Birch and aspen trees were to dominate the landscape following the Ice Age and the birch is still the most northerly tree. It is also the most characteristic tree of all countries indigenous to Teutons and Slavs. The German name for the tree contains the Indo-Germanic root “bharg” as well as the Gothic term “bairths”, meaning “to gleam” or “to be bright” and probably refers to the white bark. The Nordic words “bircha”, “biriha” and “bjork” developed from these roots. The botanical term betula does not originate from a Latin word but rather from a Celtic term, which has its root in the syllable “betu”, or “beth”. Shakespeare’s “Macbeth” in fact means “son of birch”. The Hebrew term “beth” means house, hence the words Bethlehem, Elisabeth etc.
The birch was highly regarded by the Celts, who used the tree in their initiation rituals; the Druids also used birch branches and dew to welcome noviciates into the fold. The birch is, moreover, the first tree in the Celtic calendar – a symbol for the period from 24 December to 20 January. The Celts also honoured the tree on 24 June, three days following the summer solstice. This was as important a date as 24 December, which marked the third day following the winter solstice.
The birch has been of great significance in both Slavic and Teutonic folk belief since the earliest times.
On Walpurgis Night (before May 1), holy Walpurga commands all witches, spirits and demons under her jurisdiction to come to her at Blocksberg Mountain, riding on broomsticks made of birch trees. Birch rods were considered to be life-giving and it was believed that illnesses could be transferred to the birch. In German folklore, the birch is regarded as a tree of life; this is reflected in the tradition of the maypole. In the 14th century, a pleasant-tasting ‘birch wine’ or ‘birch beer’ was made from the fermented sap of tapped birch trees. Elixirs made from the sap have been regarded as an invigorating spring cordial ever since.
The Birch tree grows to a height of up to 30 metres; it sometimes has a tendency to grow like a bush. It has a characteristic, snow-white coloured epidermis of the bark which usually peels off in horizontal strips to reveal a harder black bark which covers the trunk right up into the crown. The branches slant upwards at a acute angle to the trunk, but many of the side branches are overhanging. The young branches are densely warted. The rhomboid-shaped leaves are very pale in spring, turning darker on the upper sides and pale greyish-green on the underside. They are doubly serrated at the edge and have strikingly dense venation. Unlike the leaves of Betula pubescens, the leaves of Betula pendula are not downy but are densely punctuated with glands. The male catkins are sedentary, elongated, cylindrical and hang down; they are up to 10 cm in length. The wind blows the fine pollen from these male catkins onto the female catkins, which are stemmed, cylindrical and only grow to a length of between 2 and 4 cm. At first the catkins are yellowish-green, turning pale brown later on. The scales of the fruit are brownish in colour.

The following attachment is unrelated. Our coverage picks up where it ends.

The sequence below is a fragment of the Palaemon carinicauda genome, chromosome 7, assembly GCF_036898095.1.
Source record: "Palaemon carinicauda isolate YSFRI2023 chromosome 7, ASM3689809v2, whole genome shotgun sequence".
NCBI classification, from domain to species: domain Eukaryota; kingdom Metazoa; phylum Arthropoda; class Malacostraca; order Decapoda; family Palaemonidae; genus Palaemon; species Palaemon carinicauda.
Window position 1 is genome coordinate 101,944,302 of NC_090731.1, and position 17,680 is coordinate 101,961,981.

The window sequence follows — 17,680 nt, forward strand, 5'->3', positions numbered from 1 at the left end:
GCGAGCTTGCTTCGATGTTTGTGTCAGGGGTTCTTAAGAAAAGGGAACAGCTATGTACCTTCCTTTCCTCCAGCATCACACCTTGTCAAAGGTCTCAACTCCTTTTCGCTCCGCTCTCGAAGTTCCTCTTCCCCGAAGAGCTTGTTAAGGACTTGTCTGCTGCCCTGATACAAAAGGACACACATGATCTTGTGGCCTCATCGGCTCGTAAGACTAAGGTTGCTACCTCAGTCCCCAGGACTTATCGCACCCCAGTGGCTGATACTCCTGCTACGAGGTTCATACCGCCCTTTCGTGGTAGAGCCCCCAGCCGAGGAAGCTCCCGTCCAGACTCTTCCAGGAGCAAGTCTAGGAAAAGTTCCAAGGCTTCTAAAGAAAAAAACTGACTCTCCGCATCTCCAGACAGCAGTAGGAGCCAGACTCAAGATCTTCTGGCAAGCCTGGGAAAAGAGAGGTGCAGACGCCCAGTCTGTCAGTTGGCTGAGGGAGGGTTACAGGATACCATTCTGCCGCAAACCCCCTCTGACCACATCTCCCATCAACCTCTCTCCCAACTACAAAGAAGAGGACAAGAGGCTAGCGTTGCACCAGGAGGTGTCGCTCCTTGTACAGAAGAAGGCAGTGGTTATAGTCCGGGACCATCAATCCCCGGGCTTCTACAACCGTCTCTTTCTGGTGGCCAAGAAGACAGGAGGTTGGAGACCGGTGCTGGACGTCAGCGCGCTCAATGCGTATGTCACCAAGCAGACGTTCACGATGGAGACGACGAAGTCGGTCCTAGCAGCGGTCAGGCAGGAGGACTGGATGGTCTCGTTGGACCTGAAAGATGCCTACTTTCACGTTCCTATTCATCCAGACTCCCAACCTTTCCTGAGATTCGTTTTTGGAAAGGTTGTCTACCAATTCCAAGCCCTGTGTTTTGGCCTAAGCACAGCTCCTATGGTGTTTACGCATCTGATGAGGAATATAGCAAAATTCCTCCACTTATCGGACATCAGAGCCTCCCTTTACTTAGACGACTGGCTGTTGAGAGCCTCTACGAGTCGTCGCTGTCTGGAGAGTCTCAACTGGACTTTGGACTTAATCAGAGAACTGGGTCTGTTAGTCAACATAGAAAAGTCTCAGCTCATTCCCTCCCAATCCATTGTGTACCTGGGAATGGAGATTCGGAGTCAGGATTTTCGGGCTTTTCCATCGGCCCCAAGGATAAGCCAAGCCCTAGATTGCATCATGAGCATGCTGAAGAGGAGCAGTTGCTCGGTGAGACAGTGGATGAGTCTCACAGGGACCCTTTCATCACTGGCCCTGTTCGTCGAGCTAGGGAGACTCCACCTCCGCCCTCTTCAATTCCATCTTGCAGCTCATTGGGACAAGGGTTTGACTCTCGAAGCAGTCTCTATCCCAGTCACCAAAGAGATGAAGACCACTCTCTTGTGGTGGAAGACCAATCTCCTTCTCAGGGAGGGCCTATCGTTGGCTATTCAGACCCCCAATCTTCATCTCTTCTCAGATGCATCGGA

The various species of birch are often confused. Betula pendula, which occurs in the wild all over central Europe, varies very little in shape and size. However, cultivated forms – such as the weeping birch, B. pendula f. tristis - sometimes have different shapes and grow to different heights.
The birch is in bloom from April to May.
Birch is indigenous to Eurasia and can be found growing from the Mediterranean right up to a latitude of 65º in the north. The birch grows in dry areas among deciduous trees and conifers; it grows on dunes or heathland but also on moors and swampy regions. It prefers soil which contains peat or sand and iron, but otherwise the birch is a very undemanding tree and is even resistant to frost and lack of rain. As a “pioneer” tree, birch is capable of making a location habitable for other plants. Birch can be found growing at altitudes of up to 2,000 metres.
A.Vogel/Bioforce makes use of fresh birch leaves, collected in late spring from birch trees growing in the wild. The leaves are then finely chopped and macerated in alcohol to produce a mother tincture. Apart from the leaves, the bark, young buds, juice, ash and, as Pliny also mentioned, the tar is used for medicinal purposes.